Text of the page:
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Control-ALT-pursue hatke interests

DECCAN CHRONICLE. | SNEHA KALRA
Published May 20, 2016, 12:36 am IST
Updated May 20, 2016, 12:36 am IST
Children today clearly know what they want to do in the future and won’t let anybody tell them otherwise.
Seema Fahed and Azaan Abousher
 Seema Fahed and Azaan Abousher

Teens today aren’t interested in being doctors and engineers. Instead, they are more interested in being DJs, scuba instructors and what-not!

With a little bit of convincing, parents also seem to give into their demands! “My son wanted to become a DJ when he was 14 and like any other parent, I thought it was a phase! When he started to spend hours creating new tunes everyday, I knew he was serious. Since he was really passionate about it, we decided to let him pursue it, as long as he makes a little time for studies, just incase music doesn’t work out for him,” says Seema Fahed, a freelance make-up artist.

 

Parents today are understandably wary of their kid’s choices, so what was the deal breaker? “I fell in love with EDM and knew that this is what I want to pursue. I convinced my parents by telling them that I wouldn’t give up on my academics entirely and figure out how to do both,” explains Azaan Abousher, Seema’s 17 -year-old son.

While some found their passion when they were in their teens, others knew what they wanted to do when they were little! “My daughter wanted to become a choreographer and pursue dance instead of studying but it was too much of a risk. So we compromised and she did a correspondence course in college while dancing at the same time” explains Sony Mitra, a teacher.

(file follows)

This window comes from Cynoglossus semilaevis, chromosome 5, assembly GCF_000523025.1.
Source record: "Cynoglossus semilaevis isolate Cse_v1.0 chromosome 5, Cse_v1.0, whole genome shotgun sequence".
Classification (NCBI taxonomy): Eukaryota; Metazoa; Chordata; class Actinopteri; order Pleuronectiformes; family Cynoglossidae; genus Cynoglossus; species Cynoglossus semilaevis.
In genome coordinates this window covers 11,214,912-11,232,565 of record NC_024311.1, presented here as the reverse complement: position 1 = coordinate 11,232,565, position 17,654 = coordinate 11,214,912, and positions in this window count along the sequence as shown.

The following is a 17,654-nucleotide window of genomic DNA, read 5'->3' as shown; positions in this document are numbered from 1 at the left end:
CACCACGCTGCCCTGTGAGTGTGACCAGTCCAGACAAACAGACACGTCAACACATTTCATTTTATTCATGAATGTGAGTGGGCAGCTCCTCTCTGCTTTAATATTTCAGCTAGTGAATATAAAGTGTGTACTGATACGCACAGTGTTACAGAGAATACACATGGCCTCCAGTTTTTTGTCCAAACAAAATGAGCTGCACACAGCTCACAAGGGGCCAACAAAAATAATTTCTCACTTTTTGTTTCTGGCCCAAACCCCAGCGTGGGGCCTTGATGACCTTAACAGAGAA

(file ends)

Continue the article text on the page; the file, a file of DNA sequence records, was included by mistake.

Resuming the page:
But with Bollywood breaking stereotypes, kids today have it relatively easier. “My mother wouldn’t let me give up on studies entirely as she was concerned about how it would hit off. Bollywood is filled with people who have had immense success despite not focusing on their academics but as a back up I decided to study anyway to keep her calm,” says Richa, Sony’s daughter.

Not only musicians and actors, but sportspersons are also known to put their sport first, and focus less on studying. “My son’s coach informed us that he is really good and will go a long way if he spends more time practicing. My son too seems to love it, so we decided that he should focus on his swimming and can study at home since he won’t have energy to take part in school activities at the same time,” says Kanchan Chawla, a home maker.

 

But one doesn’t need academic qualifications to become a renowned sportsperson, and that’s the mindset Manav, Kanchan’s son is going with. “A number of sportspersons like Rehan Poncha and Shikha Tondon put their academics in the backseat and represented India at the international level! So I don’t think I’m letting go of anything by focusing only on swimming right now,” says the 16-year-old, confidently.

Children today clearly know what they want to do in the future and won’t let anybody tell them otherwise. “It’s about time that kids today take charge of their own happiness. I’ve seen so many people being so unhappy doing a 9-5 job. They’re craving to do something else but weren’t allowed to do so. I’m glad parents today are putting their kid’s happiness ahead of other people’s opinions” opines clinical psychologist Mamtha.

 

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